One of our most popular posts over the past few months has been Six “Now, Why Didn’t I Think of That?” Shop Tips. I love tracking down these little “ah-ha” tips that just make so much resonant sense when you first encounter them. So, I’ve been collecting such tips every time I come across them, waiting to accumulate enough to share with you. Here are six more.
Use Pliers to Twist-Cut Wire Mesh
This tip comes from a recent Jimmy DiResta video. Instead of using wire cutters, a wire cutting blade on a pliers, or a multitool wire cutter, in a pinch, you can also quickly cut chicken wire and other mesh by simply twist-cutting through a column of the wires with pliers. You just grab a wire with the tip of your pliers and twist until it breaks.
Use a Grinder to Widths of Wire Mesh
Here, Jimmy and Dave Waelder make quick work of cutting a width of wire mesh from a roll using an angle grinder.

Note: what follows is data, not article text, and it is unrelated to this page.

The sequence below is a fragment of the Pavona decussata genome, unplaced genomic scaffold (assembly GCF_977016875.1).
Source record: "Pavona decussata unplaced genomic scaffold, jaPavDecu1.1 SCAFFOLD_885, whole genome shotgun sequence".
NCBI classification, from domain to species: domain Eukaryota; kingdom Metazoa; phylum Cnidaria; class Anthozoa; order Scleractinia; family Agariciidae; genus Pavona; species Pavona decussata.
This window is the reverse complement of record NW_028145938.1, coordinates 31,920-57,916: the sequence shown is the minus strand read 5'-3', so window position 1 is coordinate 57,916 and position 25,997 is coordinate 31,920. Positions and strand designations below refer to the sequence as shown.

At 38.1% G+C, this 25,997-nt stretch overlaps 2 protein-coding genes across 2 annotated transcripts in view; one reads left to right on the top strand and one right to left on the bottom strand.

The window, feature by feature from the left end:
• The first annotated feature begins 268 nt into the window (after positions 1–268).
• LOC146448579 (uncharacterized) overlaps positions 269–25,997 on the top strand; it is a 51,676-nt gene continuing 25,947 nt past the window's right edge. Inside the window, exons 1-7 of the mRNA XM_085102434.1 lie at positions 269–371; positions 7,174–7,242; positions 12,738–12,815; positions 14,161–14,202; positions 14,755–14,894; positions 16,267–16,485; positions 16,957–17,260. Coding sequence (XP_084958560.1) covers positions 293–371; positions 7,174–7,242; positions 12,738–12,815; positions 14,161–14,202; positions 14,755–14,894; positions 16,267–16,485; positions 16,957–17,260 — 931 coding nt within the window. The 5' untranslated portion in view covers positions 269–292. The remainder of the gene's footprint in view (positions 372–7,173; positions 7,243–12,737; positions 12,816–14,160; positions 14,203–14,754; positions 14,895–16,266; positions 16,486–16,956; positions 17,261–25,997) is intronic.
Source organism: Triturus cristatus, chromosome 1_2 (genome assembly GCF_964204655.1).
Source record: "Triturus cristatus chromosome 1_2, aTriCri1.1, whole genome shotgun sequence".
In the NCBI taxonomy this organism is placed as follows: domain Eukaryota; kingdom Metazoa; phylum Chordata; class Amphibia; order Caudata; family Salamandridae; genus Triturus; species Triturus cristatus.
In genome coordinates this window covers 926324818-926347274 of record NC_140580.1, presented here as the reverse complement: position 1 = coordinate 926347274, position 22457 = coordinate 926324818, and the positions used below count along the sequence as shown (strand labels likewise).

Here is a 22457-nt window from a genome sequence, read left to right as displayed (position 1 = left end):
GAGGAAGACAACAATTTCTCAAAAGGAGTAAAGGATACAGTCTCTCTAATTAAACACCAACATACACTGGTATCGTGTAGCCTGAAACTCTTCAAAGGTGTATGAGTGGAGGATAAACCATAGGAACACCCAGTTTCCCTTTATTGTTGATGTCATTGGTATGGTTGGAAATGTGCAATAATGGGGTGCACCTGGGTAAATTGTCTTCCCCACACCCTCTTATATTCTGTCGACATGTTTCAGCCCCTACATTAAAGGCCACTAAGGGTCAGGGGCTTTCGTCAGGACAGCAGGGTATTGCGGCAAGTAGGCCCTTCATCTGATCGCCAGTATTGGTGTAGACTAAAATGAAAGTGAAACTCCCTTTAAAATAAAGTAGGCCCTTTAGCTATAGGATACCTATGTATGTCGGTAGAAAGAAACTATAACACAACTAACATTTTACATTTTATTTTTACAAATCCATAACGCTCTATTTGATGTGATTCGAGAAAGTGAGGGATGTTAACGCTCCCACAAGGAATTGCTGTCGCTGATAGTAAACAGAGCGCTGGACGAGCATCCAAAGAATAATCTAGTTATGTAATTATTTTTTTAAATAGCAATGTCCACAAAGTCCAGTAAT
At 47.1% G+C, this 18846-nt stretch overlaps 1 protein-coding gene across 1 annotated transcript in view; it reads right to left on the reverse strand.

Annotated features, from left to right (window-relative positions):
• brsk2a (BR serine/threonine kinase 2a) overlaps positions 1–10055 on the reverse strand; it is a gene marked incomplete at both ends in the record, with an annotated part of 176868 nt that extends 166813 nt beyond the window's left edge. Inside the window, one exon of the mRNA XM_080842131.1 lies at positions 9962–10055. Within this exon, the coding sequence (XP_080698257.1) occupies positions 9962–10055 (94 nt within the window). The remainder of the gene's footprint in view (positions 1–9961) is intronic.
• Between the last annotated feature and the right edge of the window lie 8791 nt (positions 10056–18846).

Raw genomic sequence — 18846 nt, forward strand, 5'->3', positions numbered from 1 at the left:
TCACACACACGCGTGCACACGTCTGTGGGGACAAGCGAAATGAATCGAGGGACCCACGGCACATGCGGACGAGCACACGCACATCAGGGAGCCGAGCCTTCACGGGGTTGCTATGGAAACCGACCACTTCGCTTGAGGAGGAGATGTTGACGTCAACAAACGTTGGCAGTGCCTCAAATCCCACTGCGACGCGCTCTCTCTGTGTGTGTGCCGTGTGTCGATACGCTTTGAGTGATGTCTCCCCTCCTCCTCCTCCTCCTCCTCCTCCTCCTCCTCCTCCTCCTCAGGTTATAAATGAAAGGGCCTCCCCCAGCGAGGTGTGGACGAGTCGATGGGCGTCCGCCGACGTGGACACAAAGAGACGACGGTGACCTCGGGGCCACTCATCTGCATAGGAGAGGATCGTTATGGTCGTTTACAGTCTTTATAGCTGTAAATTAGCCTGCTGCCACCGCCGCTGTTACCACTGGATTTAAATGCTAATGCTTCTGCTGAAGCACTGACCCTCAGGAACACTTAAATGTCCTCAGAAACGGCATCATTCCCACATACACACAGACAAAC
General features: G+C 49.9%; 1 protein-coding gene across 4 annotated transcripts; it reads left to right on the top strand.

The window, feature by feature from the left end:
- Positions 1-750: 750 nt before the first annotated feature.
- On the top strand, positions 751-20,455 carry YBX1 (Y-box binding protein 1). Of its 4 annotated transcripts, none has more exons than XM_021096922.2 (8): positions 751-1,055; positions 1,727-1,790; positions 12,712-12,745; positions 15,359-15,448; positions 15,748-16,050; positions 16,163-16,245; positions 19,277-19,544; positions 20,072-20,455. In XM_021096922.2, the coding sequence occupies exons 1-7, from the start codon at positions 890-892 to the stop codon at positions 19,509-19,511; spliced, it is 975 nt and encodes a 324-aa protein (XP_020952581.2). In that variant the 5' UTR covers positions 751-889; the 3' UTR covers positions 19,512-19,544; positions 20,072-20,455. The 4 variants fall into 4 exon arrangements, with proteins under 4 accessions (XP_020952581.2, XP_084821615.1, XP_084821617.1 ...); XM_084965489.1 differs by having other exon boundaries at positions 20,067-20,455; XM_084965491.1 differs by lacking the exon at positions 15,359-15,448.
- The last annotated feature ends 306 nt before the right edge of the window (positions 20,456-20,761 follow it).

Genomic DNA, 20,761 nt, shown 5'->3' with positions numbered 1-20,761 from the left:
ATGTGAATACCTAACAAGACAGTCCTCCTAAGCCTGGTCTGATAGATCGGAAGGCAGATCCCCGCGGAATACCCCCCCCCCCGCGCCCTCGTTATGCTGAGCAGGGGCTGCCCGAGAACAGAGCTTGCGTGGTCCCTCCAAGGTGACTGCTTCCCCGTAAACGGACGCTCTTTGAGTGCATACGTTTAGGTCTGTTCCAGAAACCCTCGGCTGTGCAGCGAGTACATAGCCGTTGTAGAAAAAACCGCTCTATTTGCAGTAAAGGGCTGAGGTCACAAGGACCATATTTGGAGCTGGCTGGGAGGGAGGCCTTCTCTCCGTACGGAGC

Use a Straw to Scoop Up Squeeze-Out
There are many techniques for and much debate over how to deal with squeeze-out, the excess glue that squishes out from two bonded workpieces. Trying to remove squeeze-out from an inside corner can be especially challenging. This tip from WoodSmithTips shows a clever way of using a plastic drinking straw to scoop up squeeze-out from inside corners.
Make Your Own Spring Clamps
We’ve covered using cut sections of PVC to create clamps for glue-ups before. This maker made a set of much beefier PVC clamps, cut from 3″ PVC with spring handles and protective tips added.
Fill Screw Holes with Match Sticks
You’ve likely seen this little hack before, but it’s worth posting in case you haven’t. The idea is simple — to “tighten” loose screw holes, jam a match stick into the hole and re-sink the screw. You can use wooden matches, toothpicks, and use multiples as needed, and even add some wood glue (especially if it’s a hole that requires more than one sliver of wood). After the hole is filled, re-screw as needed. This tip and image are from The Family Handyman.
Paint Over Tool Markings for Greater Visibility
From a site called Sawdust Girl comes this great tip. The markings on Ayisha’s blue pocket hole tool were not very visible, so she slathered some white acrylic paint over the area and wiped the surface clean, leaving paint inside of all of of the markings. You can do this with any tool that has either unpainted markings or paint that has worn off over time.